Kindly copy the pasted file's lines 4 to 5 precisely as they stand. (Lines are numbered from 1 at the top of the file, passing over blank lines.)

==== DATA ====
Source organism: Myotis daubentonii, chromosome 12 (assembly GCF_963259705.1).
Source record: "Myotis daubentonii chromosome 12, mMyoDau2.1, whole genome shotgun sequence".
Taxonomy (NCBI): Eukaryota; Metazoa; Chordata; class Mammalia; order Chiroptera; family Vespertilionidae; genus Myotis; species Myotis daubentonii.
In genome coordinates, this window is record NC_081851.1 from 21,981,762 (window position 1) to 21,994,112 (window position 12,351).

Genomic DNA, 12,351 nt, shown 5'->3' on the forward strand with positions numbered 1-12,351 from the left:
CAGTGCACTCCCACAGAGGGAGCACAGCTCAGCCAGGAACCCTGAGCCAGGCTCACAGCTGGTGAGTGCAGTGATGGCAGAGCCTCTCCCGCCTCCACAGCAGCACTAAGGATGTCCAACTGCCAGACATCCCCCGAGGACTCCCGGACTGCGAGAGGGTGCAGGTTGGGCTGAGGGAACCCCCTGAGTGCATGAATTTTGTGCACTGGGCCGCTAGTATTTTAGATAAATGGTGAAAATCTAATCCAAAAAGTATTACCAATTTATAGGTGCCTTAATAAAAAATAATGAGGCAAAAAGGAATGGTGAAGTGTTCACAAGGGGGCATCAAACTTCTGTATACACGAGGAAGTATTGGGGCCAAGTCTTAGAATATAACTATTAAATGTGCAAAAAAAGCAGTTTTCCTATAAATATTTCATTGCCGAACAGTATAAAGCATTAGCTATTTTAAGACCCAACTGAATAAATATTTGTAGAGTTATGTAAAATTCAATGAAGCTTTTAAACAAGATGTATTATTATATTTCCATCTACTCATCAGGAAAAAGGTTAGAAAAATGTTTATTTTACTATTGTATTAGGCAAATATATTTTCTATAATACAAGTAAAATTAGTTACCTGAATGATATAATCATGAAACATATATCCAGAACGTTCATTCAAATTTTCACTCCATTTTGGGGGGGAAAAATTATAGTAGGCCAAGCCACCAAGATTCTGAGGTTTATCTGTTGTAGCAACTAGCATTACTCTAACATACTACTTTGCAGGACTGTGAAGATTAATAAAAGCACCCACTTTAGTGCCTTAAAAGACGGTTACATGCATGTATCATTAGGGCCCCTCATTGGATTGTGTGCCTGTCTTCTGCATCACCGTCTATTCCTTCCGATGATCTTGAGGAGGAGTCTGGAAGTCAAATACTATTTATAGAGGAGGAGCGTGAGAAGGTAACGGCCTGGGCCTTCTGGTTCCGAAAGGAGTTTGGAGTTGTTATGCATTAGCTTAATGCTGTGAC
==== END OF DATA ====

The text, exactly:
In genome coordinates, this window is record NC_081851.1 from 21,981,762 (window position 1) to 21,994,112 (window position 12,351).

Genomic DNA, 12,351 nt, shown 5'->3' on the forward strand with positions numbered 1-12,351 from the left: